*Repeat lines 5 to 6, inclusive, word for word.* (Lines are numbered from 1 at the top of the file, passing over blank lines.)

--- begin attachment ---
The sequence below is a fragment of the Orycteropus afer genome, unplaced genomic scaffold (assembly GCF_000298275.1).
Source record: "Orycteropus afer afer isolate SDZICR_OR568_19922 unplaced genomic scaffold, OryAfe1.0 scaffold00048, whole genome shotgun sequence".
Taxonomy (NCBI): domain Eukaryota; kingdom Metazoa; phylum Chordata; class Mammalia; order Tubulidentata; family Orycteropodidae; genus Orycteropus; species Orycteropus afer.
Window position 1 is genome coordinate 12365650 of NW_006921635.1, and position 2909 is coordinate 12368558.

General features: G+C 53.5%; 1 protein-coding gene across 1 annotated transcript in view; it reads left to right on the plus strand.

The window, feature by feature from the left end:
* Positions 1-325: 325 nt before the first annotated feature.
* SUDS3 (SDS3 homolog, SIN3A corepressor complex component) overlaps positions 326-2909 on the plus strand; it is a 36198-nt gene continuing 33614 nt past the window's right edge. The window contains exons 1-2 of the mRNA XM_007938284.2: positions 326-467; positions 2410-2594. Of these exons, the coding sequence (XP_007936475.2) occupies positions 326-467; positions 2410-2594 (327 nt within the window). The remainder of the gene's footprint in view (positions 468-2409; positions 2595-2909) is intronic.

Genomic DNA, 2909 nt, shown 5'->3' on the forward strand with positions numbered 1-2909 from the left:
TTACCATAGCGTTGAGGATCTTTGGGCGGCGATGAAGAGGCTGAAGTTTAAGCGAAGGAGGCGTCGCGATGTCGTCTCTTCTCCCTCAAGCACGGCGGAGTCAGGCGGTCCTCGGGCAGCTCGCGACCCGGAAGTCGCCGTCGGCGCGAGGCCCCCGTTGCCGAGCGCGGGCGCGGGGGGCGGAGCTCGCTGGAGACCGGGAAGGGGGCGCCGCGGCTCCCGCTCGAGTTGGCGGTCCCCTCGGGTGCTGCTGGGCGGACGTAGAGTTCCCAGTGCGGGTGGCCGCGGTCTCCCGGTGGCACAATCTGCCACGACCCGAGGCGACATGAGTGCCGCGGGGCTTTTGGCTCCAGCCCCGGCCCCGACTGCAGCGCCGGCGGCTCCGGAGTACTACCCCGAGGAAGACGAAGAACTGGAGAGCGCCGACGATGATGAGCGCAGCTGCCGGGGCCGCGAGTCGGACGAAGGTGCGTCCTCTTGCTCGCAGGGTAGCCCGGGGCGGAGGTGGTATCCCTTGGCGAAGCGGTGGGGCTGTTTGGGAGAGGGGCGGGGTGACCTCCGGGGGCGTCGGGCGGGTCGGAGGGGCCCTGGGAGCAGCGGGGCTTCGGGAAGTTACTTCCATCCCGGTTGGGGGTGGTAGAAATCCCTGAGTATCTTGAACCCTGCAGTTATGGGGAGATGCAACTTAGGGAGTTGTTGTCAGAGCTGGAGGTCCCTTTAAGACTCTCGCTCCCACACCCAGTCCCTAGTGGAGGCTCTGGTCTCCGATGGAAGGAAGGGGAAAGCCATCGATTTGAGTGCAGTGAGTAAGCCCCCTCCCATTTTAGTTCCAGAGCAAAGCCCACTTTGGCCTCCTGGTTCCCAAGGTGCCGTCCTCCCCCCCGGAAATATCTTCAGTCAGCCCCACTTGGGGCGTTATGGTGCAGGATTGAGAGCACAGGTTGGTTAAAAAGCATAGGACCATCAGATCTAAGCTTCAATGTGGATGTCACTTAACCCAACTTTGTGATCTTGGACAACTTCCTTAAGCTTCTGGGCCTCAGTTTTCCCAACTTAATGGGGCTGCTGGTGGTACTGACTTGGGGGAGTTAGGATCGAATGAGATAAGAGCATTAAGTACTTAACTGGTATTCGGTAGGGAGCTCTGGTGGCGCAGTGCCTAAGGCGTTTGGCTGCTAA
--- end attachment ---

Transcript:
General features: G+C 53.5%; 1 protein-coding gene across 1 annotated transcript in view; it reads left to right on the plus strand.

The window, feature by feature from the left end: